Over the past few days, as part of eye camp organization and conduct, we visited a village near our college campus and it turned out to be an eye opener of sorts. People sleeping on the streets, old men simply staring into oblivion, old women who listen to us simply because of the fact that some one actually talks to them, kids sharing their meal with hens, youth roaming aimlessly and in some cases passing lewd remarks...it paints a picture that does not augur well...
Major sections of the youth fraternity choose to look the other side when they come face to face with these men and women; Ignorance to them is really bliss. The great Indian success story, as we fathom it to be, has not touched these villagers at all. It has by passed them completely and with every passing day, is indeed widening the divide. As an example, I was talking to a 7th std Government school boy and he asked me, what Bangalore is famous for. He couldn't understand when I said "malls", as he interpreted it to be some vegetable. On the other hand, we have the children of the rich growing up solely on what is increasingly termed as "mall culture", a culture that encourages vulgar and obscene spending and justifies it in the name of "I earn, it is my money, I spend". What this kind of justification fails to account for is the fact that, obscene spending has its own cyclic effects and affects the ambitions of the communities of "aspirers" and "thrivers" (in marketing jargon) negatively.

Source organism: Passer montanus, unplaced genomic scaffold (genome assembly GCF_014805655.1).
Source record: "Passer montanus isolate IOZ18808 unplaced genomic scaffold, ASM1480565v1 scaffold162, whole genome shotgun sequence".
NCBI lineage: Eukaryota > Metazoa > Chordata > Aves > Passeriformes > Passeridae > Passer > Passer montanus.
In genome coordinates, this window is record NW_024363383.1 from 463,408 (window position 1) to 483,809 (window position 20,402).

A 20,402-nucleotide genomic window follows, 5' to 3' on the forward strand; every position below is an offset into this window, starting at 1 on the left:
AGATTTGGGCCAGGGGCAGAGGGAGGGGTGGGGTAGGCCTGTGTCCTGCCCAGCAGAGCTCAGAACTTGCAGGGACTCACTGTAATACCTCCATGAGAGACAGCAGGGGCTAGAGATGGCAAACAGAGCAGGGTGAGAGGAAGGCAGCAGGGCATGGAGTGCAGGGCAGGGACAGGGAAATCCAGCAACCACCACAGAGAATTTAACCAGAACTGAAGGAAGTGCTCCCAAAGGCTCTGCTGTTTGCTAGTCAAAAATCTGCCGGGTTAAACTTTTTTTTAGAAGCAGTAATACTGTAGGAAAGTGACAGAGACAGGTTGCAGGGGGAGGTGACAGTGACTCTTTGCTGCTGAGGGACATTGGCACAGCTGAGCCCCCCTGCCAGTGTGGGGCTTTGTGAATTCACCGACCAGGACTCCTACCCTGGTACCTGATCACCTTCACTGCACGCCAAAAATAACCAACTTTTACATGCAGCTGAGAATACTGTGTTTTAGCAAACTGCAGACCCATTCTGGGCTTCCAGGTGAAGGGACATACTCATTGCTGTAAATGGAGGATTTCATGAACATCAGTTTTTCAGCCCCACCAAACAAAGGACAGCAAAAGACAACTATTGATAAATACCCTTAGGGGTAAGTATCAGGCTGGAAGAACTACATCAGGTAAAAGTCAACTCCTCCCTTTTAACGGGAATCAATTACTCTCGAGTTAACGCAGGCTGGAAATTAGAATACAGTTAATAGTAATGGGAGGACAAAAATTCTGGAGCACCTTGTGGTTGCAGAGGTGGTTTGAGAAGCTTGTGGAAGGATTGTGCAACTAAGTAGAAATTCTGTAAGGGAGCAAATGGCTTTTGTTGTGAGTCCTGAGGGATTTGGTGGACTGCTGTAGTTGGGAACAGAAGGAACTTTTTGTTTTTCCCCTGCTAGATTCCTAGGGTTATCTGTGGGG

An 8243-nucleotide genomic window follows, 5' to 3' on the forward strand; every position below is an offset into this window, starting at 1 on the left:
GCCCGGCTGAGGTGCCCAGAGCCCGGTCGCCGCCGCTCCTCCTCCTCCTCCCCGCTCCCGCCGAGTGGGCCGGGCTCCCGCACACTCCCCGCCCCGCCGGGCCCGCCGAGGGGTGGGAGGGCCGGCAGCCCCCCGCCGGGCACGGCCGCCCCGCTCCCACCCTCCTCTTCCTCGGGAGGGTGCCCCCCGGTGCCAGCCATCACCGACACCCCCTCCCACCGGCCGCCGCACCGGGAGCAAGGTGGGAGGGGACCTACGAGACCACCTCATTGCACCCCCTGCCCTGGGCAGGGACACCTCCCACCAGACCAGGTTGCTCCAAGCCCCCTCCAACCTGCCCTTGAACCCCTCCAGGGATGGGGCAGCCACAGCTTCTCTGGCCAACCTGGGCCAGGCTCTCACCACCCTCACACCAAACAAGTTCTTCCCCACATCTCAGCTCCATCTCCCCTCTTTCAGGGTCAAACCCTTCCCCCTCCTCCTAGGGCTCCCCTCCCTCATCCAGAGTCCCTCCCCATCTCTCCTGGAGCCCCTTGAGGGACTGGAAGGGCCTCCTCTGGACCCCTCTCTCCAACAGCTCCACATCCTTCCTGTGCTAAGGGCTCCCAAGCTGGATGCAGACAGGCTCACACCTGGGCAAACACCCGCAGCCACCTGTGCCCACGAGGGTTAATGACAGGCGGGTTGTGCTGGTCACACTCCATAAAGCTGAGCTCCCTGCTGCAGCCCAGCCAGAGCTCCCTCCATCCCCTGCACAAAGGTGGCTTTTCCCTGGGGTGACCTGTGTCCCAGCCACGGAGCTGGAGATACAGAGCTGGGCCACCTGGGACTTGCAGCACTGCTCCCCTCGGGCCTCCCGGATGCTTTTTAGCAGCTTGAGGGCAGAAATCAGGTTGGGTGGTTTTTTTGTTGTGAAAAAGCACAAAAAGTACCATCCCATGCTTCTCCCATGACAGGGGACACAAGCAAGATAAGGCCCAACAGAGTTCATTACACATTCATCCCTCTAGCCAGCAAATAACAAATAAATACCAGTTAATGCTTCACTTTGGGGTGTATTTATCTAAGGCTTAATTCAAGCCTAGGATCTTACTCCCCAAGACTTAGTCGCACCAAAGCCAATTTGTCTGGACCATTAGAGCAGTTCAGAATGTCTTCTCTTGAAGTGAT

We pass out of elite institutions with fancy degrees, go into big corporate houses, make money and forget about these people. The true test of a leader comes when he is able to make changes at the grass roots - touch the lives of people who need change the most and help them fashion it themselves. These villagers are a resigned lot; sometimes, trundling along in life with little hope in anything. It is our duty to inculcate in them, hope for the future.
As youngsters who have been privileged to be born into families that could afford to educate us, it is time, we, as educated citizens and as potential change agents, get in touch with a reality that is harsh and far removed from the glitzy mall culture.We can of course choose to look the other way too, but then, we will put our future generations in the grave threat of confronting an angry rebellion and would be letting go of an opportunity, where we could demonstrate our gratitude to the society. Every little drop counts and the first steps are always the hardest ones!
Thank you Karma Yoga!